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BITA FOUDA ANDRE AARSENE, Speaker at Vaccines Conferences
WORLD HEALTH ORGANIZATION AFRICAN REGION, Congo, the Democratic Republic of the
Title : Meningitis Epidemics in sub-Saharan African meningitis belt from 2011 to 2023


Background: Bacterial meningitis epidemics remain a major public health challenge in sub-Sharan African meningitis The objective of this study is to describe the bacterial meningitis epidemics and response reported in sub-Saharan African meningitis belt from 2011 to 2023.

Methods: A retrospective analytic cross-sectional study was conducted. Cases, incidence, deaths, case fatality rates, pathogens, reactive vaccination, occurrence of bacterial meningitis epidemics were variables considered.

Results: The meningitis A conjugate vaccine rollout in countries of the African sub-Saharan meningitis belt since 2010 resulted in a significant reduction in the occurrence of meningitis epidemics, incidence of Neisseria meningitidis A cases and a change in the bacterial profile of meningitis, with a predominance of Neisseria meningitidis serogroups C, W, X. and Streptococcus pneumoniae.  From 2011 to 2023 12 countries of sub-Saharan African meningitis belt experienced bacterial meningitis epidemics (Benin, Burkina Faso, Cameroun, Chad, Democratic Republic of Congo (DRC), Ethiopia, Ghana, Nigeria, Niger, Senegal, South Sudan, Togo). The number od health districts that reported epidemics varies of years. In 2017, the highest number of health districts reported epidemics (45) as follows: Nigeria (37), Niger (4), Benin (2), Togo (2), and Cameroon (1). The predominant pathogens were N. meningitidis C, W. Nigeria and Niger are the countries that reported mostly meningitis epidemics caused mainly by N. meningitidis C. Nigeria reported meningitis epidemics during 9 out of 13 years from 2013 to 2023 accepted in 2022. Whereas Niger experienced meningitis epidemics for 8 years out of 13. Ghana reported meningitis epidemics caused by S. pneumo in 2016 and 2020 while Togo experiences it in 2023. Mixed epidemics were reported by Niger in 2018 (N. meningitidis C, X) and Ghana in 2016 and 2020 (S. pneumo and N. meningitidis W) and (S. pneumo and N. meningitidis X) respectively. Strains most circulating in meningitis belt are N. meningitidis C (ST-102017), N. meningitidis W (ST C11), and S. pneumo serotypes.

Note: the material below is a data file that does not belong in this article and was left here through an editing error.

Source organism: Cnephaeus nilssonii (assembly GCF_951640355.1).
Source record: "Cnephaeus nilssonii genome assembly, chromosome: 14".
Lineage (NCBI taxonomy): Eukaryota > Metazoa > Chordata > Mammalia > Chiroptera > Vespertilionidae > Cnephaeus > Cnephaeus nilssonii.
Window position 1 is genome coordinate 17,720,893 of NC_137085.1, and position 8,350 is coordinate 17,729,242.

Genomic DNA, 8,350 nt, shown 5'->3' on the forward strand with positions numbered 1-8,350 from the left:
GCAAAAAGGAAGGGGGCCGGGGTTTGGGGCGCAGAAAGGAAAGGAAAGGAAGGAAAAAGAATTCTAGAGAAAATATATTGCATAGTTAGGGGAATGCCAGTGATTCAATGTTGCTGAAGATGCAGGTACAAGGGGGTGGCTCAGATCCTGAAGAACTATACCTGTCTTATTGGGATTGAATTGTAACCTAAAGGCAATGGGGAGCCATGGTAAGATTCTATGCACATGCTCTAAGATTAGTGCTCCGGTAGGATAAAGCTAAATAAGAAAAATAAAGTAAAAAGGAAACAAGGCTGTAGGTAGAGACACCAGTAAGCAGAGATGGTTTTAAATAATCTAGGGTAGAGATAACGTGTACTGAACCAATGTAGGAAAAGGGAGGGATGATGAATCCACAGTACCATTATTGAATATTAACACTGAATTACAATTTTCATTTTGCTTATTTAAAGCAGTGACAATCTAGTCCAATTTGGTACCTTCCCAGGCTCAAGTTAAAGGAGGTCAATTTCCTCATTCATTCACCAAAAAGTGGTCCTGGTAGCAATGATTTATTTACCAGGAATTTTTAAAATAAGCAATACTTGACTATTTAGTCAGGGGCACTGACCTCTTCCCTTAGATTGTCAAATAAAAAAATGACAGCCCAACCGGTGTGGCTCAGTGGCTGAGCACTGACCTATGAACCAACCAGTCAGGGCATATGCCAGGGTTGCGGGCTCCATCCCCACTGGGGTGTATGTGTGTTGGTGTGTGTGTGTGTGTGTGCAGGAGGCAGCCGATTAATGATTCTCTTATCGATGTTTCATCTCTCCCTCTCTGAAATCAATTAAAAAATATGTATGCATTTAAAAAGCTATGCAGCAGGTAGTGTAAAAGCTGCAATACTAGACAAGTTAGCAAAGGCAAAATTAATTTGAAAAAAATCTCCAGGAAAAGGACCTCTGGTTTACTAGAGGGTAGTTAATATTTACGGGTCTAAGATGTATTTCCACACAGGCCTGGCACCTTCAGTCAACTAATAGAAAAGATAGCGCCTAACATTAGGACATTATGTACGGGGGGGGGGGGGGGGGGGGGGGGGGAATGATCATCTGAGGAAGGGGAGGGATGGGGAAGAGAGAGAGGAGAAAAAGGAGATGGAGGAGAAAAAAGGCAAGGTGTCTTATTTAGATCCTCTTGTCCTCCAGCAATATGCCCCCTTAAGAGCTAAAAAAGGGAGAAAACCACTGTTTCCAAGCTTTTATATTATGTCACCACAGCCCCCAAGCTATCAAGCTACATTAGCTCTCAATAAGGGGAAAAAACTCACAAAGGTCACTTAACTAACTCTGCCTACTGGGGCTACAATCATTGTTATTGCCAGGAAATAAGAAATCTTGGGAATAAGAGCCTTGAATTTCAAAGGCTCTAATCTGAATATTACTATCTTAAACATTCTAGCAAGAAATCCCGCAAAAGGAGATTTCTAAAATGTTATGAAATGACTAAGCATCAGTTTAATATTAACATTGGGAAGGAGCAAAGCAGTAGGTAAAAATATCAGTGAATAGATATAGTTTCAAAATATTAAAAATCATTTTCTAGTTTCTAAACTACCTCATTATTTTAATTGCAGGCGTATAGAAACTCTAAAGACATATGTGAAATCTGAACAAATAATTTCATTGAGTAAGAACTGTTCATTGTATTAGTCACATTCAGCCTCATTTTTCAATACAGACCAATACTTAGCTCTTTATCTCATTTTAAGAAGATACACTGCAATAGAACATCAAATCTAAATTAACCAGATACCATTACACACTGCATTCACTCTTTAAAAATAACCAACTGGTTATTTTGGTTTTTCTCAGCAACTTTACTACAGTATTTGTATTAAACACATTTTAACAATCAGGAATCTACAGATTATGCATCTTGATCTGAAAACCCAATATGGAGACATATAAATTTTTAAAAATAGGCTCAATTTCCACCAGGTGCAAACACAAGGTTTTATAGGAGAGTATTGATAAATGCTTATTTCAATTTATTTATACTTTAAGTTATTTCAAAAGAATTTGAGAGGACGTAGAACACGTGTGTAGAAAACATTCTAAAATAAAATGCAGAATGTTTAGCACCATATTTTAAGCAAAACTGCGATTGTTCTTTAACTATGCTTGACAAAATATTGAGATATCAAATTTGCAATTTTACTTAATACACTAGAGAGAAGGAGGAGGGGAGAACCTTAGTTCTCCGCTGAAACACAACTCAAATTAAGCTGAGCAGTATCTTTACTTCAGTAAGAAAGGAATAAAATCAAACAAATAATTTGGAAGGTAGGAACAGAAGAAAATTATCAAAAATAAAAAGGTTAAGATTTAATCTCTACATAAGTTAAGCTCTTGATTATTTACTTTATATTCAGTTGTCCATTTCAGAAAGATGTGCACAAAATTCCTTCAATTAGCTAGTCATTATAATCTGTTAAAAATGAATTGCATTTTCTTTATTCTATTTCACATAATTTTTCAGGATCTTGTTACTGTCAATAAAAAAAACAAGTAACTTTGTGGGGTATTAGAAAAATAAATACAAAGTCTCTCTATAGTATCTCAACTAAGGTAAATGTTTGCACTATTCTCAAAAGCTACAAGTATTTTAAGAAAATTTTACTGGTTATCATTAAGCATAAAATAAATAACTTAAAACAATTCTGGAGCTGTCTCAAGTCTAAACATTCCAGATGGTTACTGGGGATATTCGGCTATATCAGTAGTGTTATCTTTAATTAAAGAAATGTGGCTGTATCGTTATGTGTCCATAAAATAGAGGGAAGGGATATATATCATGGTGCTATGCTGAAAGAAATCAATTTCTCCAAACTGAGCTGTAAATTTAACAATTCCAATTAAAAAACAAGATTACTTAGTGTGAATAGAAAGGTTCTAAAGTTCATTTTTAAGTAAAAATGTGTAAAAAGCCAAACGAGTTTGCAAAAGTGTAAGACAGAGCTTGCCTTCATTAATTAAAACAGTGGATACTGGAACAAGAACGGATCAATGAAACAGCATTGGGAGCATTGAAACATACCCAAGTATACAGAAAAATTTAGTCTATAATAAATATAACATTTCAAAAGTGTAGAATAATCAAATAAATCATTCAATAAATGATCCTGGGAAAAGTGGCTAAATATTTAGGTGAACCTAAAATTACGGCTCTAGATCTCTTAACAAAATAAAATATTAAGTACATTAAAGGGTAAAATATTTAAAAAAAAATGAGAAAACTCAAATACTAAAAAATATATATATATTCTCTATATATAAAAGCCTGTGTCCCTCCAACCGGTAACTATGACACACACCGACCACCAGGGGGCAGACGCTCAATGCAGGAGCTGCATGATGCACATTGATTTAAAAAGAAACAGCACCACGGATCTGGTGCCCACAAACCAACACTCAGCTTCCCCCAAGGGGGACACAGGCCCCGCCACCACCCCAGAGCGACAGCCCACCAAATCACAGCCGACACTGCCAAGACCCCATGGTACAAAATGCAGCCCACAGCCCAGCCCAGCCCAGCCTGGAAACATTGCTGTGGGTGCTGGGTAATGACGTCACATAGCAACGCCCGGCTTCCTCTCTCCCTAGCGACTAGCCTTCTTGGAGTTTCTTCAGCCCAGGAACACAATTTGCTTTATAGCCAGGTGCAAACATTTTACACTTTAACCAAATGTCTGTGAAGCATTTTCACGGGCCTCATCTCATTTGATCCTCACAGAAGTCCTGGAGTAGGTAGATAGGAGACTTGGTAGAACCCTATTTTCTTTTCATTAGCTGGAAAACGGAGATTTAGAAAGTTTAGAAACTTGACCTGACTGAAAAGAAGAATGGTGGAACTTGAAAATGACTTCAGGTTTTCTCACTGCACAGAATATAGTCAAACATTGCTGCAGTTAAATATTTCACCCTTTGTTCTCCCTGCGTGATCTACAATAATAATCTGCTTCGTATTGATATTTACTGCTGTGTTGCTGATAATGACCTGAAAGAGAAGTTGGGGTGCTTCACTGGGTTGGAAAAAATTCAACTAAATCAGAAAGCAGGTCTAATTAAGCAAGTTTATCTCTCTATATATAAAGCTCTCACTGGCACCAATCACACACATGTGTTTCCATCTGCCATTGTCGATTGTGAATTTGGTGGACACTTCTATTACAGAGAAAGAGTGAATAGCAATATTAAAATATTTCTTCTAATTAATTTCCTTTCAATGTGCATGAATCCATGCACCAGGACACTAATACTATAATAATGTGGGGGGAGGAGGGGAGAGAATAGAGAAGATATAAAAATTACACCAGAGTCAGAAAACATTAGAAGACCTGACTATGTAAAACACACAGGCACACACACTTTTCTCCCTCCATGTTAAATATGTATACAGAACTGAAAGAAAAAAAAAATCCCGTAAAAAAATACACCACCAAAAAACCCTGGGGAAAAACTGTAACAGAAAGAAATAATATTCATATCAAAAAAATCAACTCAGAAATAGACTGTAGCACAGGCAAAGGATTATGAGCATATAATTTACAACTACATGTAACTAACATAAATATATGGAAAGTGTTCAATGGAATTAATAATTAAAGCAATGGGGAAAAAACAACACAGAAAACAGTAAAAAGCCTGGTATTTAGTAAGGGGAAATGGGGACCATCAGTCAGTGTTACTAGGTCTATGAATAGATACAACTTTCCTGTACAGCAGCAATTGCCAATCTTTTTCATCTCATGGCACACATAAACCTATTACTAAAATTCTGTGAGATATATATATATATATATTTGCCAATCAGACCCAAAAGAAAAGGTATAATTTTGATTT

Conclusion: Despite tremendous efforts made resulted to the elimination of meningitis A meningitis epidemics remain a burden. Meningococcal multivalent conjugate ACXWY rollout in sub-Saharan African meningitis belt might contribute to eliminate bacterial meningitis.


Prof Andre Arsene Bita Fouda is WHO Regional meningitis control officer, in Brazzaville, Republic of Congo. In this role, Prof Bita’s responsibilities include: providing technical support and guidance to African Countries on Meningococcal vaccines for prevention and reactive vaccination mass campaigns and introduction into routine immunization; monitoring progress on introduction of Meningococcal vaccines in the African meningitis belt countries; providing technical support and guidance to African countries on surveillance, data management and care of patents with sequelae, case management, preparation and response to meningitis epidemics; and developing regional guidelines on meningitis control in line with the roadmap to Defeat Meningitis by 20230. With regards to Maternal and neonatal tetanus elimination, Prof Bita is acting as regional officer providing guidance and technical assistance to African countries for interventions to reduce the burden of this disease and assess the status of its elimination. As associate Professor in University of Douala, Cameroon he’s providing lecture in Epidemiology, health system and health programmes and projects. Prior to this, he was a WHO Consultant on the Meningitis Vaccine Project (MVP) 2014-2017; Regional meningitis control officer (2018-2021). Prof Bita has authored and co-authored 82 publications in 21 peer review journals and five guidelines: Immunization, surveillance and response to outbreaks (meningitis, measles, cholera, COVID-19); HIV/AIDS; health economics; occupational Medicine.